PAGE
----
Which Twitter Founder Has the Most Fake Followers?

It's meeeeee. (Photo: Straight From the A)

We wrote about the sketchy world of fake Facebook fans back in May, but the phenomenon is apparently just as rampant and shady on Twitter. To shed some light on the truth about fake Twitter followers, social media management startup Status People developed a tool that studies a sample set of 500 followers to determine what percentage of them are fake, inactive and good.

Fake followers are suspected spam bots; inactive are followers that haven’t tweeted in a while; and good are followers that are actively engaged.

Naturally, our first inclination was to plug in the cofounders of Twitter to see what their percentages looked like. Turns out they have some pretty inflated follower numbers. Read More

Commenting Wars

Branching Out: How Josh Miller Went From Princeton Dropout to Alley Darling in Just Nine Months

Big day for Josh Miller. (joshm.co)

On a recent Wednesday afternoon, Josh Miller, the precocious 21-year-old Princeton dropout behind Branch, one of tech’s most buzzed-about new startups, took The Observer on a tour of the Obvious Corporation, a growing operation helmed by the cofounders of Twitter that advises and invests in an elite set of fledgling tech companies, Branch among them.

The San Francisco office radiated industrial California coziness, with tall windows and exposed pipes, dark grey walls and a fridge overflowing with Vitamin Water. Mr. Miller, who is tall and insouciant, with the laid-back linguistic tenor of one who spent his childhood in Santa Monica, bustled about the office, seemingly unthreatened by the fact that he is both much younger and less experienced than the majority of Obvious employees.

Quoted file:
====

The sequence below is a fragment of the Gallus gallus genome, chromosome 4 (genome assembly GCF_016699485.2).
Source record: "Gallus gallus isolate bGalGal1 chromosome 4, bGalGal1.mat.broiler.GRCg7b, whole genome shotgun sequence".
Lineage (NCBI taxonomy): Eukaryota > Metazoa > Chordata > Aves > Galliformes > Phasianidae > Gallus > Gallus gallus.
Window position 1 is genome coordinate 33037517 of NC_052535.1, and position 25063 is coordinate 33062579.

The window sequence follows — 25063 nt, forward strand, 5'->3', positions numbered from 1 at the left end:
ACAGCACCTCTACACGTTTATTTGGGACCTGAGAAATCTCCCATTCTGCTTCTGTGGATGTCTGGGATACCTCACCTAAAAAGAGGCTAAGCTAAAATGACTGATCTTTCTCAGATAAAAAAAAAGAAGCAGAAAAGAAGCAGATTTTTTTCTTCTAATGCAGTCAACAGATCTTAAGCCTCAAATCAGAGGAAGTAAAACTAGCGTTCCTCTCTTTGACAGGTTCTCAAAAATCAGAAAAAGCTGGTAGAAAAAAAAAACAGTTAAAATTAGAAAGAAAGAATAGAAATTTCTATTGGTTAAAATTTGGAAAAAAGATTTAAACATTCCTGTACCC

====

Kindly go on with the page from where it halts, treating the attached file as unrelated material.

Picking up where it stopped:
“Check this out!” he called from a breezy conference room with a panoramic view of downtown San Francisco. He pointed to a wet bar fully stocked with top-shelf bottles. “You know, I’m just out of college, so sometimes I’m, like, afraid to drink any of this because it’s so expensive! It’s like, where’s the Franzia?” he joked, referring to the cheap boxed wine favored by destitute college students. Read More

Office Space

Inside the Super Secret Obvious Corporation HQ

6 Photos

The view from one of the conference rooms.

Not much is known about the Obvious Corporation, the new-ish, incubator-ish company that’s the brainchild of Twitter cofounders Ev Williams and Biz Stone. Their website is sparse and coy: the only companies that they are publicly known to be working with are Lift, a social network for human potential, and dialogue platform Branch. They also announced this week that they’d invested in Neighborland, a site that seeks to create meaningful connections between neighbors.

The Obvious Offices are located in downtown San Francisco, near the Powell St. BART stop, just around the corner from the Apple store, which is convenient because everyone at Obvious uses Apple products. Macbook Airs, iPads, Magic Mice and Apple wireless keyboards: Tim Cook would not be disappointed. Read More